Tour a tiny home full of smart design choices and an ingenious main floor bedroom

Blogger Masha Shubin says right out front on her blog "Chi Splatter" that she loves her tiny house, despite the point that she had recently put it up for sale.
Whoever lives in this tiny palace of fun, however, will soon enough realize they own a one-of-a-kind tiny home that takes the concept of non-conformity to a new level. Called the "Tiny Red Bungalow," this home features a curved, caravan-like roofline that allows for plenty of upstairs headroom -- at least for those standing under the highest part of the arch. It also has two lofts -- one of which is used as a living room -- which extends the 9.5 feet by 22 feet cottage of 209-square feet to a far more practical 335-square feet tiny manor.
Of course, each tiny home betrays the designer's lifestyle. In this one, Shubin says she purposefully decided against a counter top stove, because they restrict their area to just one purpose. Instead, she went with induction cooktops, because she could stow them away when they were not being used.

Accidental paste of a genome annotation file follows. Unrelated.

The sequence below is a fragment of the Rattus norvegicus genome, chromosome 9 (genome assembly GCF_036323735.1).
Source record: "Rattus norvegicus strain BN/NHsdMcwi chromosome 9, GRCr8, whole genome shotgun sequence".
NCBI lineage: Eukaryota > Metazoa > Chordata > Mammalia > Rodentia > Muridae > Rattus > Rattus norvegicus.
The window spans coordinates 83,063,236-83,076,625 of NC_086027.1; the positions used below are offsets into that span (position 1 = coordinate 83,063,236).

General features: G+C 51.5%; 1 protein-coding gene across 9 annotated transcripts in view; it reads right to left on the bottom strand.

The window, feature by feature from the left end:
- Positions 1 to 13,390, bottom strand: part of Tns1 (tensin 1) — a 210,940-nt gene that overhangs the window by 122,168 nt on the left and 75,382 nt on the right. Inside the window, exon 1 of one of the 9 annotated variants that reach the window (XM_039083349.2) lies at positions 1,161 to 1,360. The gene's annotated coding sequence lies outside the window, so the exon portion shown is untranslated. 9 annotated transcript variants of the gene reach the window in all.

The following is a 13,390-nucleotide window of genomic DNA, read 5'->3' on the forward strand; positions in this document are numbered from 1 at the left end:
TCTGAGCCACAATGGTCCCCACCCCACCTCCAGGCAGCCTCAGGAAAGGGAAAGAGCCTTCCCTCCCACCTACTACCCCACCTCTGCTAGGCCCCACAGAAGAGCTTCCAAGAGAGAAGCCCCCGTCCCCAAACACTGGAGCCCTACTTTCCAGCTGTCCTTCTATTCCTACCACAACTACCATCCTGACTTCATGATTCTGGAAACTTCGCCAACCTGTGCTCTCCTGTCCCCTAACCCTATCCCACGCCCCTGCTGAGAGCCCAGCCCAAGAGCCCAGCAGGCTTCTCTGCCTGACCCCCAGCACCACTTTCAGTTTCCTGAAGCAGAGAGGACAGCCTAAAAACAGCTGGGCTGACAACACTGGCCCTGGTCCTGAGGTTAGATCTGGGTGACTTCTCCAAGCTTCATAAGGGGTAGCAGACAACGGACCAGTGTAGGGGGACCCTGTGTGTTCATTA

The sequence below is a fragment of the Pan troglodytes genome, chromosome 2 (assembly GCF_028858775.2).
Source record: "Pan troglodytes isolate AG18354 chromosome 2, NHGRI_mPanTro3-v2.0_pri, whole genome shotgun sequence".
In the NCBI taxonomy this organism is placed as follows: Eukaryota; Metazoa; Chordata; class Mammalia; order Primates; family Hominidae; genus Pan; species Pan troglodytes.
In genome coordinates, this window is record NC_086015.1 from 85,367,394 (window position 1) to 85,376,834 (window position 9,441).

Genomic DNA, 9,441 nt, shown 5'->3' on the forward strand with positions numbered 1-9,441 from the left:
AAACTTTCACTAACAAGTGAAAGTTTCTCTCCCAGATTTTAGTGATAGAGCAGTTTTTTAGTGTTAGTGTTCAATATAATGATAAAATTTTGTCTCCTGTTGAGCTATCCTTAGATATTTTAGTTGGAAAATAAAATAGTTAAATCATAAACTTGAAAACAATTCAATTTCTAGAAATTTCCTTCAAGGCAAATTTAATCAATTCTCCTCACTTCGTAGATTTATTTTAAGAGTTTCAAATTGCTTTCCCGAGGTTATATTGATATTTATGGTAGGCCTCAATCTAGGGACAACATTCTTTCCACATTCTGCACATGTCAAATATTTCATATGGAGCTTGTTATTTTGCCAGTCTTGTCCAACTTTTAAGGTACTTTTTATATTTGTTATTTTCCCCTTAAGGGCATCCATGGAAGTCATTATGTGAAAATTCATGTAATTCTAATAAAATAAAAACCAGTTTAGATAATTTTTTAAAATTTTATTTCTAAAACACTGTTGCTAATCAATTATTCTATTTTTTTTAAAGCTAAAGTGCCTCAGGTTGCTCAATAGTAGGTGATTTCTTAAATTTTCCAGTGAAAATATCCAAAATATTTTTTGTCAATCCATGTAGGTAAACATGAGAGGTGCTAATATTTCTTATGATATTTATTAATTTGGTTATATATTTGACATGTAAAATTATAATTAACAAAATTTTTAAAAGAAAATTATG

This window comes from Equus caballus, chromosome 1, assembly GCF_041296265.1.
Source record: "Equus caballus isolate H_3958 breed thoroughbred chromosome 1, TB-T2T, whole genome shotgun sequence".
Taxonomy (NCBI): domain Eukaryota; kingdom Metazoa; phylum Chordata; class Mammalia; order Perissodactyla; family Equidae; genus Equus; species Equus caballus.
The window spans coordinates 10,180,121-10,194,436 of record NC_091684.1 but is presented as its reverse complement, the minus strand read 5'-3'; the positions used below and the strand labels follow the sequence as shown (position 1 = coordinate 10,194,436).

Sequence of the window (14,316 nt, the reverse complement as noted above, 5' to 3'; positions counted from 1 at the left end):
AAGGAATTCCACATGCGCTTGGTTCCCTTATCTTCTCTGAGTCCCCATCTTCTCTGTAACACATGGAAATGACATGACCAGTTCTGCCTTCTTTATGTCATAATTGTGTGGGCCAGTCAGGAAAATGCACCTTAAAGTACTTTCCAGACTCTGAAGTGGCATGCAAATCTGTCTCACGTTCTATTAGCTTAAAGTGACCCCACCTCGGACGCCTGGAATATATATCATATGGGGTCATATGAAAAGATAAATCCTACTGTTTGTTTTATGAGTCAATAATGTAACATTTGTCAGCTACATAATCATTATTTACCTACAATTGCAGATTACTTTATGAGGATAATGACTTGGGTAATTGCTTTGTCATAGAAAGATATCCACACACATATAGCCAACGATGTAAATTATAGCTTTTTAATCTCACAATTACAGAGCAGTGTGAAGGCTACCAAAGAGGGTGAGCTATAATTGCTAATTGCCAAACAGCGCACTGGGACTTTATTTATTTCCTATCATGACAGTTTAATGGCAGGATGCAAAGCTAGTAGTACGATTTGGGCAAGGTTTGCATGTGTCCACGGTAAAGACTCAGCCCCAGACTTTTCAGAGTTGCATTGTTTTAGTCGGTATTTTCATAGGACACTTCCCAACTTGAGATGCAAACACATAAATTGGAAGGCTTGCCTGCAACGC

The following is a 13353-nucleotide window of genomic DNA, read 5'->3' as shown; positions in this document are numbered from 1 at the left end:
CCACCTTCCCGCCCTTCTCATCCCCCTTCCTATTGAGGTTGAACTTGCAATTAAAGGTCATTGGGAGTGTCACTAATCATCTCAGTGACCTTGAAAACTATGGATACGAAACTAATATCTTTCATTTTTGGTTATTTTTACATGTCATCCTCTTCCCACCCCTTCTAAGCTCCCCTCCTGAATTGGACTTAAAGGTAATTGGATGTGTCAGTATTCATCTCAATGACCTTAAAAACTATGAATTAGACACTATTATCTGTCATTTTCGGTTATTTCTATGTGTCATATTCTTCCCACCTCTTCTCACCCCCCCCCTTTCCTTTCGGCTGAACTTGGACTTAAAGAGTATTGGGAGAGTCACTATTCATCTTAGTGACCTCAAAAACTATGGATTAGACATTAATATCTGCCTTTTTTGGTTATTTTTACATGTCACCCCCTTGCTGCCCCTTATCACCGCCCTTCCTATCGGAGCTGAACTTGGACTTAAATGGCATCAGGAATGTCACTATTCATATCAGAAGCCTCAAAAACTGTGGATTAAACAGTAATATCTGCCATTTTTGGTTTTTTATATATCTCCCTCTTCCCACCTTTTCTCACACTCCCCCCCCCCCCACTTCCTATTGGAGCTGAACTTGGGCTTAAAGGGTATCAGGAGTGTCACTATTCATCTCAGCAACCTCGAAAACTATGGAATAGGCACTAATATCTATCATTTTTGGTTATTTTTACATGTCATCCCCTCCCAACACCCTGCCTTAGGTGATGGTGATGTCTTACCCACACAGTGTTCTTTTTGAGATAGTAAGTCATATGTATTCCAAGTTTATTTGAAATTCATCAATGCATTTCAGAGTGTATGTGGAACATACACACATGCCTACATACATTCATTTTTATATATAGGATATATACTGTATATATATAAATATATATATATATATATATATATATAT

There are many other clever choices evident in this home. Let's take a look at a few of them.
This view of the exterior shows you the arched roofline, which allows for six feet of headroom in the center of the lofts.
Straight through the big French doors, you can see the split staircase that is one of the interesting features in the Tiny Red Bungalow. But you can also see the strange castors under the stairs. They are practically industrial grade castors that can move up to 400 pounds. In addition, they can be moved to provide the bottom four steps for each of the two lofts and can move out of the way for extra space when it is needed.
The movable stair base is also used as a storage container.
This view shows you the loft and the tall closet that also provides the top four steps of the staircase.
This loft, says Shubin, is her favorite hangout. It is easy to see why.
The other loft is used as a living room. Here's a clever idea: Shubin uses a projector to serve as her second computer monitor, which means she has a really big screen TV that takes up no space at all.
This is actually the downstairs bedroom, underneath the living room loft. This is just one possibility.
And here's another. (The same space as the previous photo.)
This photo provides a bit of orientation, showing the same space as the two previous shots.
Here's one choice for a tiny house -- a flush toilet.
And here's another choice: A shower instead of a bath.
Resources Masha Shubin
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